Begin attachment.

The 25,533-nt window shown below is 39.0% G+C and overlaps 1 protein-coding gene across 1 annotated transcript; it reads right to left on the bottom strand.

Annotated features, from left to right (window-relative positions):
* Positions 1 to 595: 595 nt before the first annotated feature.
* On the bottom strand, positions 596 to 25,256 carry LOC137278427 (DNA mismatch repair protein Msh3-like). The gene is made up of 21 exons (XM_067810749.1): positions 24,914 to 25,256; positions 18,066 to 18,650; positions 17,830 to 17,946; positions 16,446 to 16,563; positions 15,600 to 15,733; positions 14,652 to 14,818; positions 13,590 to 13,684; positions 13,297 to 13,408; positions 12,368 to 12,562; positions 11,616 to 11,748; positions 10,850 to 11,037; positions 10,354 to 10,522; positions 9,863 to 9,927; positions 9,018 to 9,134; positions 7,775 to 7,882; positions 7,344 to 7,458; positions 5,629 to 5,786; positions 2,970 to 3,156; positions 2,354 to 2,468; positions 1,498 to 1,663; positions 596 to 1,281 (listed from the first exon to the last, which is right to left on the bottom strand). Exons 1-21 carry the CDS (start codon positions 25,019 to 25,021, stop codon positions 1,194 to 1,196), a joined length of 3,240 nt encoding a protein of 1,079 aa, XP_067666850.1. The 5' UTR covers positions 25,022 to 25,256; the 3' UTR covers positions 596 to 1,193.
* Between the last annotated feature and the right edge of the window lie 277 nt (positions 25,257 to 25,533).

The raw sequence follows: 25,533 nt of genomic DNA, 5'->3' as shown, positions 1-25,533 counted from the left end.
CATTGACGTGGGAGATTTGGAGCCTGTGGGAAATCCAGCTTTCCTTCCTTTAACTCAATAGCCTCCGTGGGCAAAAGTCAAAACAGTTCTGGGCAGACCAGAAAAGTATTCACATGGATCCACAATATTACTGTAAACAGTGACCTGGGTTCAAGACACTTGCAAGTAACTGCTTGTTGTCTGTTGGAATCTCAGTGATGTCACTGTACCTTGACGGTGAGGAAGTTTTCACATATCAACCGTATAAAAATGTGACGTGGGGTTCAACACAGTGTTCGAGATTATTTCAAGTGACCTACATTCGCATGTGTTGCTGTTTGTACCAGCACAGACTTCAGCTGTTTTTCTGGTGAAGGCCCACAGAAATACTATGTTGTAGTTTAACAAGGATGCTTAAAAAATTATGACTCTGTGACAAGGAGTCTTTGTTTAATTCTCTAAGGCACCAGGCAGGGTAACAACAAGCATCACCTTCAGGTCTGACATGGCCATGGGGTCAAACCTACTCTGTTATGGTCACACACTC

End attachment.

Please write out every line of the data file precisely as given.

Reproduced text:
The 25,533-nt window shown below is 39.0% G+C and overlaps 1 protein-coding gene across 1 annotated transcript; it reads right to left on the bottom strand.

Annotated features, from left to right (window-relative positions):
* Positions 1 to 595: 595 nt before the first annotated feature.
* On the bottom strand, positions 596 to 25,256 carry LOC137278427 (DNA mismatch repair protein Msh3-like). The gene is made up of 21 exons (XM_067810749.1): positions 24,914 to 25,256; positions 18,066 to 18,650; positions 17,830 to 17,946; positions 16,446 to 16,563; positions 15,600 to 15,733; positions 14,652 to 14,818; positions 13,590 to 13,684; positions 13,297 to 13,408; positions 12,368 to 12,562; positions 11,616 to 11,748; positions 10,850 to 11,037; positions 10,354 to 10,522; positions 9,863 to 9,927; positions 9,018 to 9,134; positions 7,775 to 7,882; positions 7,344 to 7,458; positions 5,629 to 5,786; positions 2,970 to 3,156; positions 2,354 to 2,468; positions 1,498 to 1,663; positions 596 to 1,281 (listed from the first exon to the last, which is right to left on the bottom strand). Exons 1-21 carry the CDS (start codon positions 25,019 to 25,021, stop codon positions 1,194 to 1,196), a joined length of 3,240 nt encoding a protein of 1,079 aa, XP_067666850.1. The 5' UTR covers positions 25,022 to 25,256; the 3' UTR covers positions 596 to 1,193.
* Between the last annotated feature and the right edge of the window lie 277 nt (positions 25,257 to 25,533).

The raw sequence follows: 25,533 nt of genomic DNA, 5'->3' as shown, positions 1-25,533 counted from the left end.
CATTGACGTGGGAGATTTGGAGCCTGTGGGAAATCCAGCTTTCCTTCCTTTAACTCAATAGCCTCCGTGGGCAAAAGTCAAAACAGTTCTGGGCAGACCAGAAAAGTATTCACATGGATCCACAATATTACTGTAAACAGTGACCTGGGTTCAAGACACTTGCAAGTAACTGCTTGTTGTCTGTTGGAATCTCAGTGATGTCACTGTACCTTGACGGTGAGGAAGTTTTCACATATCAACCGTATAAAAATGTGACGTGGGGTTCAACACAGTGTTCGAGATTATTTCAAGTGACCTACATTCGCATGTGTTGCTGTTTGTACCAGCACAGACTTCAGCTGTTTTTCTGGTGAAGGCCCACAGAAATACTATGTTGTAGTTTAACAAGGATGCTTAAAAAATTATGACTCTGTGACAAGGAGTCTTTGTTTAATTCTCTAAGGCACCAGGCAGGGTAACAACAAGCATCACCTTCAGGTCTGACATGGCCATGGGGTCAAACCTACTCTGTTATGGTCACACACTC